MPs have called for the introduction of a garment trade adjudicator to help eradicate non-compliance with labour market regulation in the UK’s garment industry.
It comes as the Environmental Audit Committee (EAC) said it has seen evidence of “ongoing labour abuses in the domestic and international supply chains supplying UK fashion retailers”.
In a letter to the secretary of state for business, energy and industrial strategy, Kwasi Kwarteng, the EAC said it has been “shocked” over the past three years by reports of underpayment of wages and poor working conditions.
The EAC said voluntary corporate social responsibility initiatives “have failed to significantly improve” the issues, and suggested therefore the government should explore the introduction of a garment trade adjudicator.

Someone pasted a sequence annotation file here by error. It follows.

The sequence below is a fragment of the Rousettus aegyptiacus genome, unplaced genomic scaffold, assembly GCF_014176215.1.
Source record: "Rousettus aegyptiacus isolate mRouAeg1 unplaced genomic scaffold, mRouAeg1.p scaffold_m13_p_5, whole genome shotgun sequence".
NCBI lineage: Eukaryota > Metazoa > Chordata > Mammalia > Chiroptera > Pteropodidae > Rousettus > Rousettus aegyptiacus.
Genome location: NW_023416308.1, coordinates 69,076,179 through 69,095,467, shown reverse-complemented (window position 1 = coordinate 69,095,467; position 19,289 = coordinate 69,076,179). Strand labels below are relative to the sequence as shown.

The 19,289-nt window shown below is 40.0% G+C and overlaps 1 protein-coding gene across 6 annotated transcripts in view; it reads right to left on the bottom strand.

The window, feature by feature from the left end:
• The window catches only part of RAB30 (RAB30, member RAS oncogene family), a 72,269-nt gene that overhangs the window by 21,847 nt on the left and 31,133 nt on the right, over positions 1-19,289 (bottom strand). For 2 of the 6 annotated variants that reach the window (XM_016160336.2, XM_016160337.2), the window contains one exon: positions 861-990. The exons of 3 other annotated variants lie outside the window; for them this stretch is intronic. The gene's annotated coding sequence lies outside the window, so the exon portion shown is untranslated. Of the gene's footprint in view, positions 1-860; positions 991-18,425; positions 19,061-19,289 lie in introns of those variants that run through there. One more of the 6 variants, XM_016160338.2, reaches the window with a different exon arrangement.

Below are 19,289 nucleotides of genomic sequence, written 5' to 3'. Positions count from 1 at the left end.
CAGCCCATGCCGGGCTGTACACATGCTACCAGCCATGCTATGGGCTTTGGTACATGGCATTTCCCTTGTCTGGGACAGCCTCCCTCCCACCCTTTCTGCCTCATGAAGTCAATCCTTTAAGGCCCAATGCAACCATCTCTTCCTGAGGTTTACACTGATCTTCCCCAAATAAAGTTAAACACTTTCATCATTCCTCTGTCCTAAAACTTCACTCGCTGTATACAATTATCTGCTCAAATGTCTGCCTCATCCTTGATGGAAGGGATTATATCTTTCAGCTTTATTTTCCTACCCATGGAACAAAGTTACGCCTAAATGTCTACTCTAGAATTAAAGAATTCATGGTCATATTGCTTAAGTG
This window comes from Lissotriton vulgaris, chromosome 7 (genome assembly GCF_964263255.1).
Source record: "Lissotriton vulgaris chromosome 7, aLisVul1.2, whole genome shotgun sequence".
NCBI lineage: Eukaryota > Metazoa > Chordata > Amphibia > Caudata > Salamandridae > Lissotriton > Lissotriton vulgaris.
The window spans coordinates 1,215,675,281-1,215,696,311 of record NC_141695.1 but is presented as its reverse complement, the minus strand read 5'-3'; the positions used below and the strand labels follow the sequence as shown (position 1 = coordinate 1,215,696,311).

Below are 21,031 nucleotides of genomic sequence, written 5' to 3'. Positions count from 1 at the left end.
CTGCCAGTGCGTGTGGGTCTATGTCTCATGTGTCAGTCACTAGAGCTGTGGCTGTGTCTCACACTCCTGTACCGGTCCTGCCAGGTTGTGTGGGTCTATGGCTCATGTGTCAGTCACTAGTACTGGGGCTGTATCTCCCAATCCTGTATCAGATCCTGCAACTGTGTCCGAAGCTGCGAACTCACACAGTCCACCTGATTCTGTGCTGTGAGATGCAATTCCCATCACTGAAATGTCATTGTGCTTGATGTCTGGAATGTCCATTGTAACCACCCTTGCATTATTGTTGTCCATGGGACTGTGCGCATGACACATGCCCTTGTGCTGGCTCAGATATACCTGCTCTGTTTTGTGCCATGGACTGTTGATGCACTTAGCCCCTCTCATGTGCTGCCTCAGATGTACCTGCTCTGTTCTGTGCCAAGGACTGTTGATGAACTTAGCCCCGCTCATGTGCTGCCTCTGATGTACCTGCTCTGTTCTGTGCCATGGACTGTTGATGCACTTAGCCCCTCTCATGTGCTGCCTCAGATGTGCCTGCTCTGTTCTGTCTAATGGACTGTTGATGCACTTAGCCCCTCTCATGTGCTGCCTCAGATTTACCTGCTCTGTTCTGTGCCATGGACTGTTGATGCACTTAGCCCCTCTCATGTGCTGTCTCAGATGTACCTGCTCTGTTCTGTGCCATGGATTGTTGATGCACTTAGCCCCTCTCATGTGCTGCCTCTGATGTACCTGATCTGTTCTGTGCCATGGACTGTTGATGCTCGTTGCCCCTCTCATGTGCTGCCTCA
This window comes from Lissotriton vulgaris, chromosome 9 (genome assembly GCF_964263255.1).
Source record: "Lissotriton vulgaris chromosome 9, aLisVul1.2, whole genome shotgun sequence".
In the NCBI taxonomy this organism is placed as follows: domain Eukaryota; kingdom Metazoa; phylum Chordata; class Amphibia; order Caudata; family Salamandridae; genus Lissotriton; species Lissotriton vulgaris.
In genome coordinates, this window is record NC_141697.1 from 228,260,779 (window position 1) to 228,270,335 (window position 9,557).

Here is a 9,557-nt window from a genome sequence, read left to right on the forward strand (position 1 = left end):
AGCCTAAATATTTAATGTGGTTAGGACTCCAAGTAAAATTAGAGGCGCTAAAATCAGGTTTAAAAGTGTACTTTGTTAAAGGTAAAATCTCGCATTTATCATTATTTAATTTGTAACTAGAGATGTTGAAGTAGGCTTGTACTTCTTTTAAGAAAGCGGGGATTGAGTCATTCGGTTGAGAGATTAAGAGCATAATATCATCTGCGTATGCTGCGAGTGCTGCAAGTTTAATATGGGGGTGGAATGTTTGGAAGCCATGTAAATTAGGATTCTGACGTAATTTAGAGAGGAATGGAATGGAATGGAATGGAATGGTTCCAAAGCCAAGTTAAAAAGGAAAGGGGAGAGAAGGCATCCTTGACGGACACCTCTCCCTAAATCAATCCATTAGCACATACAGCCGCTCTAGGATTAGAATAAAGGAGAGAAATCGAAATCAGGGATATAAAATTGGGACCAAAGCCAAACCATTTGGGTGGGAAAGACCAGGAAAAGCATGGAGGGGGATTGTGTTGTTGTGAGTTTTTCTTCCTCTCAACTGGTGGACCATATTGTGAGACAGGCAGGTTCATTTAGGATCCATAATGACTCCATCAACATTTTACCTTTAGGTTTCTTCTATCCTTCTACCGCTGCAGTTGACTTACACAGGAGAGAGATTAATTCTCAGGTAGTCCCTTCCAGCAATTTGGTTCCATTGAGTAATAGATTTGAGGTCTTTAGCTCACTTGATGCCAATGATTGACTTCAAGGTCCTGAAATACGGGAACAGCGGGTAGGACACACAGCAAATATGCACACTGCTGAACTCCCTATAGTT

It said it heard from the director of labour market enforcement, Matthew Taylor, in December, who said the idea was worth exploring.
Chair of the EAC, Philip Dunne, said: “Brands and retailers often wield considerable economic power in comparison to the suppliers they source clothes from. A garment trade adjudicator could help to ensure undue economic pressure is not placed on suppliers to cut corners on pay and conditions.
“We suspect this would have more effect, more rapidly, than introducing a licensing system on garment suppliers who tend to be smaller entities with less bargaining power than their customers.
“Only when brands and supply chains know that there is zero-tolerance to labour market abuses can we have confidence that workers will be paid properly and have appropriate working conditions.”